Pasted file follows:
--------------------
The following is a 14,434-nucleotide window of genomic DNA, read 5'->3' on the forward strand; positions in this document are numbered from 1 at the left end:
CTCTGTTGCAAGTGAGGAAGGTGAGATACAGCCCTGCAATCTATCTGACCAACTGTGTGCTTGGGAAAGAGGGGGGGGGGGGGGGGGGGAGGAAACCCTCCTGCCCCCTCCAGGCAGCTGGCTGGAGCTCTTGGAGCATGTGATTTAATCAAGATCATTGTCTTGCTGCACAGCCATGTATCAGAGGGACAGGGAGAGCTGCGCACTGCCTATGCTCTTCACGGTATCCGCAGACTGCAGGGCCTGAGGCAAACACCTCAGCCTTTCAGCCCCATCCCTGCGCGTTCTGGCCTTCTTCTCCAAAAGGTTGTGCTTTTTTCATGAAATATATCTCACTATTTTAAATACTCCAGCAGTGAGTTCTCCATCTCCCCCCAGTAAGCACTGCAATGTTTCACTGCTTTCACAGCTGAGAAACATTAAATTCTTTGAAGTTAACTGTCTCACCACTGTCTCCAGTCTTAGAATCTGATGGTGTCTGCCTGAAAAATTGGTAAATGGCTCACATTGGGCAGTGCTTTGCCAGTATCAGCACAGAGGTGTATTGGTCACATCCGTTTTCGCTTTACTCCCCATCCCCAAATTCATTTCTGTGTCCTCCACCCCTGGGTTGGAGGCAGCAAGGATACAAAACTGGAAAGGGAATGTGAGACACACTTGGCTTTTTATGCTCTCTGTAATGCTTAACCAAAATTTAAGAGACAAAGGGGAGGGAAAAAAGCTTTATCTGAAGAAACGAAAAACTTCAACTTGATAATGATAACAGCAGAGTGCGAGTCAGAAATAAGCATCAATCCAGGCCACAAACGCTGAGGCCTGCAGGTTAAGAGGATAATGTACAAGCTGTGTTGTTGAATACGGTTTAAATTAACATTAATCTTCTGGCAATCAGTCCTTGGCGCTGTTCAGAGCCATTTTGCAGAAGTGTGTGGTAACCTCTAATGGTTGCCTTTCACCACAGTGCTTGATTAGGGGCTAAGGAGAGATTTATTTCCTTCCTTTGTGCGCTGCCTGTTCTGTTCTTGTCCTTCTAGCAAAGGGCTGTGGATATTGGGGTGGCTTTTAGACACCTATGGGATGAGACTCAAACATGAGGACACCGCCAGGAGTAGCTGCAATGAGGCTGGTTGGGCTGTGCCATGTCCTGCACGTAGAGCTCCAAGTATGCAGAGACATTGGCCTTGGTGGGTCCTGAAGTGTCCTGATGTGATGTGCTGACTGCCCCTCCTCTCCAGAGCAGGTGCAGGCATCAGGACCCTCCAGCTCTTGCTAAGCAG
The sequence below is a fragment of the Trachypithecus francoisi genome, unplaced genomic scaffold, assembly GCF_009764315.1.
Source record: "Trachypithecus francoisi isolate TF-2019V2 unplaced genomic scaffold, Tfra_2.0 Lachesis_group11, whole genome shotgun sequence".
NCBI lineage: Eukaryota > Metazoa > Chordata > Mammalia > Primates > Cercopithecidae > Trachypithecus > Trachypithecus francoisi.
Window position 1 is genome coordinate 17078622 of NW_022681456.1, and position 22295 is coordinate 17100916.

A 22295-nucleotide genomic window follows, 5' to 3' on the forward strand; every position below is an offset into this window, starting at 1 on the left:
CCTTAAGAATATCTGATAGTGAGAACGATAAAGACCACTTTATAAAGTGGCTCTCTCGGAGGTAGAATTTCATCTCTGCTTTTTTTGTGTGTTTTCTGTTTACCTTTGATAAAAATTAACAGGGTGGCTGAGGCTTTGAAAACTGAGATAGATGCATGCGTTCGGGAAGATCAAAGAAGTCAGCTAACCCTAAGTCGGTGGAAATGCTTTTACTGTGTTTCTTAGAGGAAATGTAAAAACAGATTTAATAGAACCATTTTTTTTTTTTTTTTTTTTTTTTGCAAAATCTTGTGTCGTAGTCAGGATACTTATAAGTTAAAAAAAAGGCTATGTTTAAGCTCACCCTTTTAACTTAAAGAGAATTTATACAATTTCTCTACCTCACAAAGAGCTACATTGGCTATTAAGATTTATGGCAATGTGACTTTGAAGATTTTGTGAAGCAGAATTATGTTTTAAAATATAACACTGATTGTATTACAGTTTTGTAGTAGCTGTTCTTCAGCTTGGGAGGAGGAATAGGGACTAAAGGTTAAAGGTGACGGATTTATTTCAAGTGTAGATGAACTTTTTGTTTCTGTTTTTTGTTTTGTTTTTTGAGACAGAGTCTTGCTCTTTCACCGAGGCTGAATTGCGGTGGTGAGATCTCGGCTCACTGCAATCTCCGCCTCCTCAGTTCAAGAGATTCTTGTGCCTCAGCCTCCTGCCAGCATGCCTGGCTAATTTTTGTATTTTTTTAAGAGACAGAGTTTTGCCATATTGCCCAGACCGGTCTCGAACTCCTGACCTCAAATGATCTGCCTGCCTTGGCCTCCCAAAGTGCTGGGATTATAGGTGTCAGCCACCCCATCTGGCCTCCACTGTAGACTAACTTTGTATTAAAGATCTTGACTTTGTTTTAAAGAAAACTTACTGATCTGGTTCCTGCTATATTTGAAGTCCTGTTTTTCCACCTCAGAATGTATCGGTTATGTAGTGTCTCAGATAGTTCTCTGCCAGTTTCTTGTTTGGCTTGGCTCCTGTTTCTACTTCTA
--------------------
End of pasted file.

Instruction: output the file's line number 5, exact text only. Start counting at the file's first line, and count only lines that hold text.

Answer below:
NCBI lineage: Eukaryota > Metazoa > Chordata > Mammalia > Primates > Cercopithecidae > Trachypithecus > Trachypithecus francoisi.